2013 Annual Report
1a.Objectives (from AD-416):
The objective of this cooperative research project is to develop and construct GPS-based livestock tracking collars for use in evaluating the effects of an index-based livestock insurance (IBLI) program on herded livestock resource-use patterns in southern Ethiopia and northern Kenya, Africa. After an initial deployment, these technologies are to be repaired, refitted, and redeployed on each of 3 to 5 experiment years. Consequently, a second objective of this project will be to provide training to on-site (Africa) personnel in data retrieval and collar repair and maintenance such that these collars can be refitted locally rather than being returned to the U.S. for refitting.
1b.Approach (from AD-416):
Custom GPS tracking collars will be developed and constructed for use in the parent project. Rational for using custom tracking collars over existing commercial tracking collars is based both on functionality and cost. Commercial GPS tracking collars are currently incapable of intensive temporal sampling of animal locations over long deployment periods. In addition, many reliability issues still remain in commercial GPS tracking collar technology. Custom GPS tracking collar will potentially cost an order of magnitude less to obtain and deploy. This cost savings will promote an increased sample size where, collared animals are the experimental units thus allowing us to more rigorously test IBLI treatment effects.
Development of the custom GPS tracking collars will involve adapting an existing ARS-designed GPS tracking collar design to integrate a VHF telemetry tracking radio transmitter as a secondary means of relocating collared animals on remote rangelands. This adaptation will provide a false-safe, in the event of animal loss or undiscovered mortalities, allowing more successful retrieval of GPS tracking collars and the value data they contain.
Manufacture, population, and assembly of printed circuit boards (PCBs) for the custom GPS collars will be contracted from a commercial U.S. vendor using the adapted design. Collar rigging parts, supplies, and materials will be purchased from U.S. suppliers. Construction of the collar rigging assembly including electronics housing, belting, mounting hardware, GPS antenna, and VHF antenna, will take place at the ARS facility in Boise, Idaho. The GPS, data logging, and VHF radio systems of the completed tracking collars will be laboratory tested to confirm proper functionality.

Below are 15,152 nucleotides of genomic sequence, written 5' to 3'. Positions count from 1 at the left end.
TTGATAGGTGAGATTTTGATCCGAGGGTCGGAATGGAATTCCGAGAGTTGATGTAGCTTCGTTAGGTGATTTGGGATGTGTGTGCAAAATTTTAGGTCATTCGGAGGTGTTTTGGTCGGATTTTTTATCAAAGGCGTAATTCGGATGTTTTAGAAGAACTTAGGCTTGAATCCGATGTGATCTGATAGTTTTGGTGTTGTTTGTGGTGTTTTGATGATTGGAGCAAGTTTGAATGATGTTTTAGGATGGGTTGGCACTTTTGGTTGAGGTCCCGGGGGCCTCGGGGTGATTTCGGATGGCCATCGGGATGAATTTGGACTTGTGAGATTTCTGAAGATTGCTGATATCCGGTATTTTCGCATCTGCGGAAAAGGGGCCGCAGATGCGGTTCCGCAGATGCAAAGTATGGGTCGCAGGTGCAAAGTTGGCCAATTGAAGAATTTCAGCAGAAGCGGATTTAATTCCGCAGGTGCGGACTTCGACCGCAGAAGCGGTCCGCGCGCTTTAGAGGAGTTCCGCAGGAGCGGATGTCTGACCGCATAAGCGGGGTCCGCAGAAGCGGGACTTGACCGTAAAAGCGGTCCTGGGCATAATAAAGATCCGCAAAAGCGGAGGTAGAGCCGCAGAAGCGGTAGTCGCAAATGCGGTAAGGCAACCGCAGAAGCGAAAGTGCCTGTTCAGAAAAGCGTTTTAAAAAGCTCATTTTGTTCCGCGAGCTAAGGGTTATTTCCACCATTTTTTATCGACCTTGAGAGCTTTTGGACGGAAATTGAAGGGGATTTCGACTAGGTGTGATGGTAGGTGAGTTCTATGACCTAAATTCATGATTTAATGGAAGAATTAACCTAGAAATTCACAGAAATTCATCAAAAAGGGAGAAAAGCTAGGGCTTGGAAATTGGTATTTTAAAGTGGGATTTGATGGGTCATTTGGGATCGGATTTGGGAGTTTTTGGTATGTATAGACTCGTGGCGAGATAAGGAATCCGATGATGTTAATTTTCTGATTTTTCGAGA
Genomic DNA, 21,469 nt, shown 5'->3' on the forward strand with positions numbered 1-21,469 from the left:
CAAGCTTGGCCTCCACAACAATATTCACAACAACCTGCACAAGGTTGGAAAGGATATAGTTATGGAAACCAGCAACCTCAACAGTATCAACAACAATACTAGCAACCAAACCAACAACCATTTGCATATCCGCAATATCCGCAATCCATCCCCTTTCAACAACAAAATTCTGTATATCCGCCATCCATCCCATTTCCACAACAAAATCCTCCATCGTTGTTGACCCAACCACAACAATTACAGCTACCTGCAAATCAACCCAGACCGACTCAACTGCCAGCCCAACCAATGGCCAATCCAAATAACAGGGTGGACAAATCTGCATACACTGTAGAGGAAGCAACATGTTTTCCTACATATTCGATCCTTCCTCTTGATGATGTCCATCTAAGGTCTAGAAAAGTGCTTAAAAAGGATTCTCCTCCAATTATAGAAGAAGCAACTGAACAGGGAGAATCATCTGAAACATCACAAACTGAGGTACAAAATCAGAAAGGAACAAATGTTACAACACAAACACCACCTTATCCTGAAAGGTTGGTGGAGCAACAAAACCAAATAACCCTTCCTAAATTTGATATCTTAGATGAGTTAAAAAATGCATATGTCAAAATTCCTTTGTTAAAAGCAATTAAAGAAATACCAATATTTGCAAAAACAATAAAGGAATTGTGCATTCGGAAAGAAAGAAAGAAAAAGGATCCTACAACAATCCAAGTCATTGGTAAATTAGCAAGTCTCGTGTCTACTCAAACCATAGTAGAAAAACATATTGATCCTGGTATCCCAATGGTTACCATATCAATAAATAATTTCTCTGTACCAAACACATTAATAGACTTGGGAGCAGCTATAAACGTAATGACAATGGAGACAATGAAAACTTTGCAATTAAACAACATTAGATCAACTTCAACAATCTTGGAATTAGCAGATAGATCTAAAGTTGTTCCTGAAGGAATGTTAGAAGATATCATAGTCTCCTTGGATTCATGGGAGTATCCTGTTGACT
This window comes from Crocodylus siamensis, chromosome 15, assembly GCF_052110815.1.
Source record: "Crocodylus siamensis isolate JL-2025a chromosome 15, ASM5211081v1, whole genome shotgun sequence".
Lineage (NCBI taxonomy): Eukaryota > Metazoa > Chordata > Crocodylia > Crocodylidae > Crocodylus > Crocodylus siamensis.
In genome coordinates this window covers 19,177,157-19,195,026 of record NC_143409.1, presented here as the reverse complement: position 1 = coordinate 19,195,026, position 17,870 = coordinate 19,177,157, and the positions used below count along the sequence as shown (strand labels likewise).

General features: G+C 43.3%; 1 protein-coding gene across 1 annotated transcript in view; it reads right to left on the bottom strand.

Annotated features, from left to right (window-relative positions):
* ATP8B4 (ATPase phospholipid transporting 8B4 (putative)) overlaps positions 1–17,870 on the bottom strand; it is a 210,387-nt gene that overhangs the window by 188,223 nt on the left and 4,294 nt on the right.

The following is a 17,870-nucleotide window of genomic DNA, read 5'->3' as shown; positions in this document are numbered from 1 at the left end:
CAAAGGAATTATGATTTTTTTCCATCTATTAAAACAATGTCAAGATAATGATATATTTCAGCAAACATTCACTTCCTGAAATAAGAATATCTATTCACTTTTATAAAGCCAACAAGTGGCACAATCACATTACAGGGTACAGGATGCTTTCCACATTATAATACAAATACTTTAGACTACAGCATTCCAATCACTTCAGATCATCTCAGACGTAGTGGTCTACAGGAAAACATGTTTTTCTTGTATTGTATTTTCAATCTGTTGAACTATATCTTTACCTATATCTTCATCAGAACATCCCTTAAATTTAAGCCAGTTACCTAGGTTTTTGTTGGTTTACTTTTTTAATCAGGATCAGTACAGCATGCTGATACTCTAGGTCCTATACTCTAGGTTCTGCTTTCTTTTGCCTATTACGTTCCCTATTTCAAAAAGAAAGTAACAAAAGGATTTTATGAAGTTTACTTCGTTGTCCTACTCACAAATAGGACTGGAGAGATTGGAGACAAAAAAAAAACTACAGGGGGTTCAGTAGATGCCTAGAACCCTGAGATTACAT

Sample quantities of the lithium-based batteries used in the collars will be purchased from a U.S. supplier. Example battery packs for the tracking collars will be constructed at the ARS facility in Boise. Construction of these example battery packs will provide training to on-site (Africa) project personnel such that they can successfully construct battery packs needed in the future for refitting the GPS/VHF collars.
Training for collar repair and refit will be provided to on-site project personnel at the ARS facility in Boise. Upon completion of a 2-day training course, trainees will be knowledgeable in collar rigging construction and will have had hands-on practice in trouble-shooting and repairing collar malfunctions. Trainees will also be well practiced in soldering, assembling and testing collar battery packs. Finally, ARS personnel will travel to the African study area and provide collar-deployment and field trouble training to on-site personnel. Documents Trust with Cornell University. Log 43690.
Research evaluating the environmental effects of an Index-Based Livestock Insurance (IBLI) program in East Africa was conducted on the Borana Plateau of southern Ethiopia. The GPS collar rigging design was updated to improve durability during fall 2012. Sixty replacement GPS collars of this new design were constructed by ARS at the Northwest Watershed Research Center (NWRC) and shipped to International Livestock Research Institute (ILRI Addis) in Addis Ababa, Ethiopia. During February 2013, all deployed cattle GPS collars were recovered from the five study areas on the Borana Plateau and GPS location data were downloaded and archived. Existing GPS collars were replaced with the 60, newly-designed collars and redeployed among the five study areas. Also during February 2013, an ARS scientist in Boise, Idaho, made a site visit to the Borana Plateau to train local staff in the setup and use of the replacement GPS collars and to establish updated protocols for collar refitting, data handling, and redeploying collars in the field. Research evaluating the environmental effects of the IBLI program in Ethiopia was presented by the ARS Principal Investigator at the Cornell International Institute for Food, Agriculture and Development (CIIFAD) Seminar Series, April 3, 2013. Remotely-sensed identification of livestock watering points throughout the Borana Plateau was conducted during June-July 2013. During August 2013, the cattle GPS collars were recovered again from the five study areas, refitted with new battery packs, data downloaded and archived, and redeployed. This agreement was established in support of objective 3, the goal being to develop adaptive grazing management strategies for shrub-steppe rangelands impacted by fire, juniper and other invasive weeds to improve livestock productivity while enhancing other ecosystems services.